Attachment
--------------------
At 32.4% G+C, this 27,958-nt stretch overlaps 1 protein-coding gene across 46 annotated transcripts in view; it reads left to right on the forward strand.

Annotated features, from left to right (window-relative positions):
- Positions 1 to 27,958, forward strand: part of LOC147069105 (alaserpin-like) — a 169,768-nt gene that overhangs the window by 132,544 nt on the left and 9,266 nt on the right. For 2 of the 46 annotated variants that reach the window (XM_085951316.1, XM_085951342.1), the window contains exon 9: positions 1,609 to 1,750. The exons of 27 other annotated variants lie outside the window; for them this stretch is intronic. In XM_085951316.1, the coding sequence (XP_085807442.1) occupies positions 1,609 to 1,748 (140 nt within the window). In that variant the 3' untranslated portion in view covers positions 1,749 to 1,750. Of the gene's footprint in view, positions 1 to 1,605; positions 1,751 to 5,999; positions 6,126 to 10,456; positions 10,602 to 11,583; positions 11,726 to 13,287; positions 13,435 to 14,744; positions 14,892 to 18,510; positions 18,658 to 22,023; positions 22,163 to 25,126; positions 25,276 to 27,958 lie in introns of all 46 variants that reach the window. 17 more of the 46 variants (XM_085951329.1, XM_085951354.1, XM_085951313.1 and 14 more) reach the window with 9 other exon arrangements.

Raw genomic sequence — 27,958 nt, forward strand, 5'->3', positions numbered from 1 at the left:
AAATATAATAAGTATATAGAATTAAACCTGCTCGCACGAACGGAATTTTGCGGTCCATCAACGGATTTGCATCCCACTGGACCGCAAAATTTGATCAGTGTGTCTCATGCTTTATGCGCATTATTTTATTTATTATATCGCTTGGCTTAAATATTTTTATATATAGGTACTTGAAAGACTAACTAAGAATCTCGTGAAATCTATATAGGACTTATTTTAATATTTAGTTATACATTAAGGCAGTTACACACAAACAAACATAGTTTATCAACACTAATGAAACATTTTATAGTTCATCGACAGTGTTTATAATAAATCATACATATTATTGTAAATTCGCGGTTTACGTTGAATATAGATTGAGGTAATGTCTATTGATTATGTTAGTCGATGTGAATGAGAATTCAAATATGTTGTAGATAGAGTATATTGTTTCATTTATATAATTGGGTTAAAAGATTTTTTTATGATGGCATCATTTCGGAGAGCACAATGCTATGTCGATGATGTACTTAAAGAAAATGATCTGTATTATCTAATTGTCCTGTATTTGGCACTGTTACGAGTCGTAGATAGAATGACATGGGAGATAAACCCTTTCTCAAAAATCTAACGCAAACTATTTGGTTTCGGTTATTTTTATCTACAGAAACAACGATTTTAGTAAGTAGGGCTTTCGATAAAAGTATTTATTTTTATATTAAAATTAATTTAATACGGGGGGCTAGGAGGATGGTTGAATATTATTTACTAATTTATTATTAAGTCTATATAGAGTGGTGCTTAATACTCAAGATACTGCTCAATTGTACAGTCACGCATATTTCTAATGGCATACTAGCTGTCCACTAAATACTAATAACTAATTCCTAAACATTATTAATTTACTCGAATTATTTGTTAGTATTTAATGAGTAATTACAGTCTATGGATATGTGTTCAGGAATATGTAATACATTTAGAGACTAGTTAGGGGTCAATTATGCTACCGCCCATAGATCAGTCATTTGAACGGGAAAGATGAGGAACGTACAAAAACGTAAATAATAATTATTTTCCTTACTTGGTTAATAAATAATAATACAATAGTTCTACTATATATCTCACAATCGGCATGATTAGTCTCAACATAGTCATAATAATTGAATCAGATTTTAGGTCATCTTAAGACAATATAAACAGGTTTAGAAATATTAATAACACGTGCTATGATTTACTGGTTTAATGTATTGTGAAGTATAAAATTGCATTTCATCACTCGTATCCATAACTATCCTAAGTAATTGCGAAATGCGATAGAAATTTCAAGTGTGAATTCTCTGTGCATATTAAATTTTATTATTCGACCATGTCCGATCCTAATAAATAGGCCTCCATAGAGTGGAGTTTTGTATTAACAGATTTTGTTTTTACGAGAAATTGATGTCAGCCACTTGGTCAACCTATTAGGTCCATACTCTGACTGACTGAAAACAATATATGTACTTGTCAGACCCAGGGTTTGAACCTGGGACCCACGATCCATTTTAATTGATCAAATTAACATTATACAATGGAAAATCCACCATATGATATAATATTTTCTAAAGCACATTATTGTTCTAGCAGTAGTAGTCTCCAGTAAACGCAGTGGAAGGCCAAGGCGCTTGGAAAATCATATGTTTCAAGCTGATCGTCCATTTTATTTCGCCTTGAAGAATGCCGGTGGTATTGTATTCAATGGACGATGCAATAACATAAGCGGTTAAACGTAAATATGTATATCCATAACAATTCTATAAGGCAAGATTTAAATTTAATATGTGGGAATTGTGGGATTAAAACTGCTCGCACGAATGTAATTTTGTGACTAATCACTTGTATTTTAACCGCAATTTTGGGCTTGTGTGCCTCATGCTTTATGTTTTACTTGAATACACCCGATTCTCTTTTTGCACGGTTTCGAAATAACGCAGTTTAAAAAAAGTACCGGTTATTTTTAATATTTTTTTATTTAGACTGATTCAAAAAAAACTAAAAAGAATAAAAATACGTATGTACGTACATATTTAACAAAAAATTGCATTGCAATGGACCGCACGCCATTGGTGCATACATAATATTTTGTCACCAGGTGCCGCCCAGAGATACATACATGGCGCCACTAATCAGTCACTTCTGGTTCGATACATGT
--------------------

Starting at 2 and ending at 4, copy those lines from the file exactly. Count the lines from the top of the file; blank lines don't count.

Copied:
Annotated features, from left to right (window-relative positions):
- Positions 1 to 27,958, forward strand: part of LOC147069105 (alaserpin-like) — a 169,768-nt gene that overhangs the window by 132,544 nt on the left and 9,266 nt on the right. For 2 of the 46 annotated variants that reach the window (XM_085951316.1, XM_085951342.1), the window contains exon 9: positions 1,609 to 1,750. The exons of 27 other annotated variants lie outside the window; for them this stretch is intronic. In XM_085951316.1, the coding sequence (XP_085807442.1) occupies positions 1,609 to 1,748 (140 nt within the window). In that variant the 3' untranslated portion in view covers positions 1,749 to 1,750. Of the gene's footprint in view, positions 1 to 1,605; positions 1,751 to 5,999; positions 6,126 to 10,456; positions 10,602 to 11,583; positions 11,726 to 13,287; positions 13,435 to 14,744; positions 14,892 to 18,510; positions 18,658 to 22,023; positions 22,163 to 25,126; positions 25,276 to 27,958 lie in introns of all 46 variants that reach the window. 17 more of the 46 variants (XM_085951329.1, XM_085951354.1, XM_085951313.1 and 14 more) reach the window with 9 other exon arrangements.

Raw genomic sequence — 27,958 nt, forward strand, 5'->3', positions numbered from 1 at the left: